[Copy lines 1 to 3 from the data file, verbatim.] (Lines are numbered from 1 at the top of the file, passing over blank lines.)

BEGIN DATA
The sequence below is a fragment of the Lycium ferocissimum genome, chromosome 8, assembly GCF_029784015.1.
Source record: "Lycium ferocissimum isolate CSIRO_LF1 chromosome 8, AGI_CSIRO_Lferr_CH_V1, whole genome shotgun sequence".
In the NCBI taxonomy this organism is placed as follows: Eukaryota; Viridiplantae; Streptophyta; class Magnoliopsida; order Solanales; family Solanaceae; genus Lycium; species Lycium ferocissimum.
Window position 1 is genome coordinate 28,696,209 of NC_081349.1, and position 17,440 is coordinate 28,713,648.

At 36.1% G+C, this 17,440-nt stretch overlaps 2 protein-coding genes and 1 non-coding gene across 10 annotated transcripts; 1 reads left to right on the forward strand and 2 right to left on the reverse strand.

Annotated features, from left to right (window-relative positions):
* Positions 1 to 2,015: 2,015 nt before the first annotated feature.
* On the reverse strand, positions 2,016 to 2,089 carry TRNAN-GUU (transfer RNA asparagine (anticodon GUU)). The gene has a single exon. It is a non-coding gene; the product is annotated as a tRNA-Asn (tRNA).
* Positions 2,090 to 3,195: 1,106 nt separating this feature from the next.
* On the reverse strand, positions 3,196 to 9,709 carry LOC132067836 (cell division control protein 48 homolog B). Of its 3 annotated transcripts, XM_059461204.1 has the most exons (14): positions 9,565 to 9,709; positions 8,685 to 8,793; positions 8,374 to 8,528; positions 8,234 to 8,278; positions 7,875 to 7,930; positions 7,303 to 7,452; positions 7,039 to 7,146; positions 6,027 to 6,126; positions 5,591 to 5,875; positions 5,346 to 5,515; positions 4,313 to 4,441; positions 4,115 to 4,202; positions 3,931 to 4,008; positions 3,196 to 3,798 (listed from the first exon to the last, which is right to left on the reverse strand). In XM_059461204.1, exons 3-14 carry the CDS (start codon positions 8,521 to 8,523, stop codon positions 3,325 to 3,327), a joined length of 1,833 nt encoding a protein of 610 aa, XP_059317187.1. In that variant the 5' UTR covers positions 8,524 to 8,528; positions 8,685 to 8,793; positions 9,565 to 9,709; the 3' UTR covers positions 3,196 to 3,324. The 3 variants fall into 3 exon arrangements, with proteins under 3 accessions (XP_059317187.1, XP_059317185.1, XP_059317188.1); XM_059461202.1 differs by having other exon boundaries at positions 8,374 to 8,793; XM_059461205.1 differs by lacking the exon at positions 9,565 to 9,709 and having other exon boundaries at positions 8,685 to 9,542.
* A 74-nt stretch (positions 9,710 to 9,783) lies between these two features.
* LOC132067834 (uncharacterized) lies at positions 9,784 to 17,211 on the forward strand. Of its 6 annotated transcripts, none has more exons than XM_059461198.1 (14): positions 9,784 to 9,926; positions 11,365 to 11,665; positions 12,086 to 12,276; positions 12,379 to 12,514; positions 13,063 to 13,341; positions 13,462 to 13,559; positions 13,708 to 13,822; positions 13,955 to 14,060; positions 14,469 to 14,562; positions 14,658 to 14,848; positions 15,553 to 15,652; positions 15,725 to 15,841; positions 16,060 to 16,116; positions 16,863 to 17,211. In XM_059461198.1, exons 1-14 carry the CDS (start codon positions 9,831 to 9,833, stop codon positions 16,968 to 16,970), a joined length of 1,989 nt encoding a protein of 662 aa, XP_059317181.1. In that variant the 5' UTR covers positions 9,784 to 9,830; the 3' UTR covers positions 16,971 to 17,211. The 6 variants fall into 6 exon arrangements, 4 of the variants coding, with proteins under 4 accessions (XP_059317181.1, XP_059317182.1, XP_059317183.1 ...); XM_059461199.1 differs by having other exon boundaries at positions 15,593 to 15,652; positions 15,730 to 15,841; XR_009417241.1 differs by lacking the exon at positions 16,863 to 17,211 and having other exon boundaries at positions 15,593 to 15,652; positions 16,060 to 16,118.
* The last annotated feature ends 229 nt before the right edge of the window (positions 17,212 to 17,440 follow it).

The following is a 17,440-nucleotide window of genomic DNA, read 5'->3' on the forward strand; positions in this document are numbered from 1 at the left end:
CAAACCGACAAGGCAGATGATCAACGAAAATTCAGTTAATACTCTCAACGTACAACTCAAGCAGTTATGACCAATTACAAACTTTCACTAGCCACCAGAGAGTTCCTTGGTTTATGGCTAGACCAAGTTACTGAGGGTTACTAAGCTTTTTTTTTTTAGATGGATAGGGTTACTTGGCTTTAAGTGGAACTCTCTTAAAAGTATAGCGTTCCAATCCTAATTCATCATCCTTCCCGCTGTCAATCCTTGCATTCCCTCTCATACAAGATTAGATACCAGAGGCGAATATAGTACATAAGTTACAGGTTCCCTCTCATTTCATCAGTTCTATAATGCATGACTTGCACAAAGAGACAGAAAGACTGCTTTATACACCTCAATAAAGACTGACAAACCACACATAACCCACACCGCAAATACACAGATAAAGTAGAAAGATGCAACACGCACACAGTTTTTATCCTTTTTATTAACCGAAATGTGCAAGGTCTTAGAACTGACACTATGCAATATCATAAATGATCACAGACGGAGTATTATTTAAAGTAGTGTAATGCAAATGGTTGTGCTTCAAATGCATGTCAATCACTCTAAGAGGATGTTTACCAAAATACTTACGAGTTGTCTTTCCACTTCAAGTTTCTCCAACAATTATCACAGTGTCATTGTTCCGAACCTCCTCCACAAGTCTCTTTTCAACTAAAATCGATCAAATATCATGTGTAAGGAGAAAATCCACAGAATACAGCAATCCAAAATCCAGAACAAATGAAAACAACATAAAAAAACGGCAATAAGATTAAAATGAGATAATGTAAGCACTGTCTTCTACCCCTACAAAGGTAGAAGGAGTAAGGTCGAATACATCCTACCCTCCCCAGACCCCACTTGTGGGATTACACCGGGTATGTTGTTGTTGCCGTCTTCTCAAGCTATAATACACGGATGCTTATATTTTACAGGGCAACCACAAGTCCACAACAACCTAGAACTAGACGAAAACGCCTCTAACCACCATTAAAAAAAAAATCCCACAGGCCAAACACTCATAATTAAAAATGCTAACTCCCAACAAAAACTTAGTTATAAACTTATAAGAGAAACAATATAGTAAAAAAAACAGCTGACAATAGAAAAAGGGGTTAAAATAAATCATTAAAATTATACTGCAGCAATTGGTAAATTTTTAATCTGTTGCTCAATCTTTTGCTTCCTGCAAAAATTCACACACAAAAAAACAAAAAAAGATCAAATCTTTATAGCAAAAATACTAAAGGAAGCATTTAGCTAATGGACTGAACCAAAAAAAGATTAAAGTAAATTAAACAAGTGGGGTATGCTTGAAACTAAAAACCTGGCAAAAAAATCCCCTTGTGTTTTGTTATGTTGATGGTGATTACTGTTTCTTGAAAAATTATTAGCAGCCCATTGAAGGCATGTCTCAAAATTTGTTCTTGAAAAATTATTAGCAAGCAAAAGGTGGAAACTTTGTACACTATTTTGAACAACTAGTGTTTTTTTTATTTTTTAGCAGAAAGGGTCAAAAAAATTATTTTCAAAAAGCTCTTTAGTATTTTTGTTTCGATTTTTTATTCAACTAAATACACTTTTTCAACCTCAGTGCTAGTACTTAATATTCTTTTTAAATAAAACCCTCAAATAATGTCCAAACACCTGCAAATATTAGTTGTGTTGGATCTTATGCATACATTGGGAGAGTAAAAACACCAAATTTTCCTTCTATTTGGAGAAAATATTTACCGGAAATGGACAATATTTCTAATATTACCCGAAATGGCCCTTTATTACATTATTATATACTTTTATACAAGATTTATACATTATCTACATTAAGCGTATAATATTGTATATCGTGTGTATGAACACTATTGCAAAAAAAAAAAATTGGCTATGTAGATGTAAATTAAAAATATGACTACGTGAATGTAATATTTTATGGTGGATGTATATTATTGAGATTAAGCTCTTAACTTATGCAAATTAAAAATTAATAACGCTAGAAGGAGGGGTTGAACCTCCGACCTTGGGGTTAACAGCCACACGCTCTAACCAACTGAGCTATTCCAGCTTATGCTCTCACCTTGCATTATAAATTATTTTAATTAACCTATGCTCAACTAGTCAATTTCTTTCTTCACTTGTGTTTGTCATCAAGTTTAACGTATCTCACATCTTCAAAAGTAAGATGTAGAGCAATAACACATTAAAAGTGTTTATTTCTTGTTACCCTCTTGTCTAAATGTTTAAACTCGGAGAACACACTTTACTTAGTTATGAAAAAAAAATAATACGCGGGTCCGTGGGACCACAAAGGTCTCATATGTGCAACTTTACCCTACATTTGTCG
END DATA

The sequence below is a fragment of the Lycium ferocissimum genome, chromosome 8, assembly GCF_029784015.1.
Source record: "Lycium ferocissimum isolate CSIRO_LF1 chromosome 8, AGI_CSIRO_Lferr_CH_V1, whole genome shotgun sequence".
In the NCBI taxonomy this organism is placed as follows: Eukaryota; Viridiplantae; Streptophyta; class Magnoliopsida; order Solanales; family Solanaceae; genus Lycium; species Lycium ferocissimum.